The Facts About Independent
Special District Facts presented by California Special District Association. CSDA's Facts Sheet can be downloaded here.
Kimia Mizany & April Manatt's "What's so Special About Special Districts? A Citizen's Guide to Special Districts in California (Third Edition)", untangles the basic facts about the least known segement of local government.
For more information about special districts click here.
What Are Independent Special Districts?
Special districts are a form of local government created by a local community to meet a specific need. Inadequate tax bases and competing demands for existing taxes make it hard for cities and counties to provide all the services their citizens desire. When residents or landowners want new services or higher levels of existing services, they can form a district to pay for and administer them.
What Do They Do?
Nearly 85% of California's special districts perform a single function such as sewage, water, fire protection, pest abatement or cemetery management. Multi-function districts, like community services districts, provide two or more services. Other types of services provided by independent special districts include police protection, parks and recreation, libraries, irrigation, reclamation, harbor, transit, and healthcare, among others.
How Do They Operate?
There are approximately 2,300 independent special districts in California, meaning they are governed by an independent board of directors elected by the districts' voters or appointed to a fixed term of office by either the city councilor board of supervisors. Dependent districts are governed by other existing legislative bodies like a city councilor board of supervisors. Larger independent districts have a professional manager, similar to a city manager or county administrator, to assist the governing officials. The governing boards adopt policies that the general managers carry out.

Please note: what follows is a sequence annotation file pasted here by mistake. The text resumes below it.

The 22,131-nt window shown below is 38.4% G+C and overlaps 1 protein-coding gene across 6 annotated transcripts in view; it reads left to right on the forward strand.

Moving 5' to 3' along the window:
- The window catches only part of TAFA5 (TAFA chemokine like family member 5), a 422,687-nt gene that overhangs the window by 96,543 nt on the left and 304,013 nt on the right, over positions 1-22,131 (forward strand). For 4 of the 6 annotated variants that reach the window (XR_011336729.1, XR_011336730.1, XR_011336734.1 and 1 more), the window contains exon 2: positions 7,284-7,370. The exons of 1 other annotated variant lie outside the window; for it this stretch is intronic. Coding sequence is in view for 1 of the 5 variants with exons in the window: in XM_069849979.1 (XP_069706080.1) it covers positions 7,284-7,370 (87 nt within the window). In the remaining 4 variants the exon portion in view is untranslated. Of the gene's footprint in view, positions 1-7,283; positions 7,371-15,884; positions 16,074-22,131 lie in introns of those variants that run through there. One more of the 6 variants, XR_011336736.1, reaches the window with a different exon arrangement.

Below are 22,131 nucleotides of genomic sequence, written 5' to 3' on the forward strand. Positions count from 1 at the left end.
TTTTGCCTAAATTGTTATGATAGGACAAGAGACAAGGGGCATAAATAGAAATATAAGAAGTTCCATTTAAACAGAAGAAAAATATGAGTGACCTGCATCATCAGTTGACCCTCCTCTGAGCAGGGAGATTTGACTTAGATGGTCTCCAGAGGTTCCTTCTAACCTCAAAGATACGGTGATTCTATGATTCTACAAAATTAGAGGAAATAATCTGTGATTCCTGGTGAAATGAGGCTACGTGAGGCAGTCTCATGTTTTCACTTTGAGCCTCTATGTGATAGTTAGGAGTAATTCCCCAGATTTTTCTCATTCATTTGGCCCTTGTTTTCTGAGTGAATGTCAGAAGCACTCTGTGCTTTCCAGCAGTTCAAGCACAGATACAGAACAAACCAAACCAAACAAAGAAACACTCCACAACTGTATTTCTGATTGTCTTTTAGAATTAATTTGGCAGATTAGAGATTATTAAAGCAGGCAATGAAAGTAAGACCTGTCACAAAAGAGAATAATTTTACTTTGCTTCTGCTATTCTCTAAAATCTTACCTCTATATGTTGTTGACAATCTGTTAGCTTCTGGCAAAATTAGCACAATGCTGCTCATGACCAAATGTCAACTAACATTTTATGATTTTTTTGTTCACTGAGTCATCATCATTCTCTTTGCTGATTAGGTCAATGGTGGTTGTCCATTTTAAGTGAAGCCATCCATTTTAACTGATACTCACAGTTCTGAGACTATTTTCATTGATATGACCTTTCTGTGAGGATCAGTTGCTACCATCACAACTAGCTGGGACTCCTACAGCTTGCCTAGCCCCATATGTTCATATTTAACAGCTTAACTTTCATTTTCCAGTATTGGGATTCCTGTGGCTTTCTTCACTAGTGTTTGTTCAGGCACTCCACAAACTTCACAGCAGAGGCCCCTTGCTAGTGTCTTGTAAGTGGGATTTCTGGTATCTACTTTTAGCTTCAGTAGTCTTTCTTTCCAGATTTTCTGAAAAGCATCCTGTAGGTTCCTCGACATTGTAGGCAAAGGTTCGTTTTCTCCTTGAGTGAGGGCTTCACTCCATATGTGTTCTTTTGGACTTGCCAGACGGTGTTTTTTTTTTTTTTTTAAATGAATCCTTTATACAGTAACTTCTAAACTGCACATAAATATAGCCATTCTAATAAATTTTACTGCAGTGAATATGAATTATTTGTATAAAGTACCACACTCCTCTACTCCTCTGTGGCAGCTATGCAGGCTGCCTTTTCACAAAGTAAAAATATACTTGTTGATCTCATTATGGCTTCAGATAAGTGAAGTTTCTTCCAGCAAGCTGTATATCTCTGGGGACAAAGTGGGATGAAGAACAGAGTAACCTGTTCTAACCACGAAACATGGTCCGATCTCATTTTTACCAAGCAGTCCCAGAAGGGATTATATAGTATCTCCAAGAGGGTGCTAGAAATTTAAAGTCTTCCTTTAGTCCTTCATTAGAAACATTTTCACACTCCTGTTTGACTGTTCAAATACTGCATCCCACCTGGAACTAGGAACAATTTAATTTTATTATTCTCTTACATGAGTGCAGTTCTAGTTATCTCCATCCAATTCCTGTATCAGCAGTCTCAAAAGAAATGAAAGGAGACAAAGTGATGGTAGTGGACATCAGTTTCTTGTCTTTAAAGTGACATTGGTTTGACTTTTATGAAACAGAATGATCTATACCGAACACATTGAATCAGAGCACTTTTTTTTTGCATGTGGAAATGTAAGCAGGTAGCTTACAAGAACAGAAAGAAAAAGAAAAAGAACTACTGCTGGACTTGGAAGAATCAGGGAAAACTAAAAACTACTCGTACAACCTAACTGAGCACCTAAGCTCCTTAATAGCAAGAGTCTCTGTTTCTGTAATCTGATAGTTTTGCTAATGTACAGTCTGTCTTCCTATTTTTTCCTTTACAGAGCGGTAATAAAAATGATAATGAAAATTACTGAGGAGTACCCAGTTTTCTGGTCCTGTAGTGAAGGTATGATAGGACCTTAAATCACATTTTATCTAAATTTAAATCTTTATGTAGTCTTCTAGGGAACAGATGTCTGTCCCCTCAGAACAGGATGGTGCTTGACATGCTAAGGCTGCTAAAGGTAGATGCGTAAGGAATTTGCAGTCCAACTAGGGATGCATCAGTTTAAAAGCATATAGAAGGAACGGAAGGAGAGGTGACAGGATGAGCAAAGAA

How Are They Funded?
Just over a quarter of California's independent special districts are enterprise districts. Enterprise districts operate more like a business enterprise, charging customers for their services. For example, a hospital district charges room fees just to their patients, not the district's other residents. Water districts charge water rates to their customers. Virtually all water, waste and hospital districts are enterprise districts. Non-enterprise districts provide services that don't lend themselves to fees because they benefit the entire community, not just certain residents. These districts provide services like parks, police and fire protection, pest abatement, libraries, and cemeteries and rely overwhelmingly on property taxes to fund their operating budgets. Although some non-enterprise districts like parks and libraries may charge fees for some services, these fees generate very little revenue. Additionally, both enterprise and non-enterprise districts can issue either general obligation or revenue bonds to help pay for capital improvements.
Special districts are primarily accountable to the voters who elect their boards of directors and the customers who use their services. However, although they are not functions of the state, the state also provides critical oversight to special district operations. Special districts must submit annual financial reports to the State Controller and must also follow state laws pertaining to public meetings, bonded debt, record keeping and elections.
The California Special District Association (CSDA) was formed in 1969 to ensure continued success of local, independent special districts. It provides advocacy, training, information and financial services that help strengthen and increase the efficiency of special district operations. Only by working together can special districts fight additional property tax grabs and help shape policies that protect local control.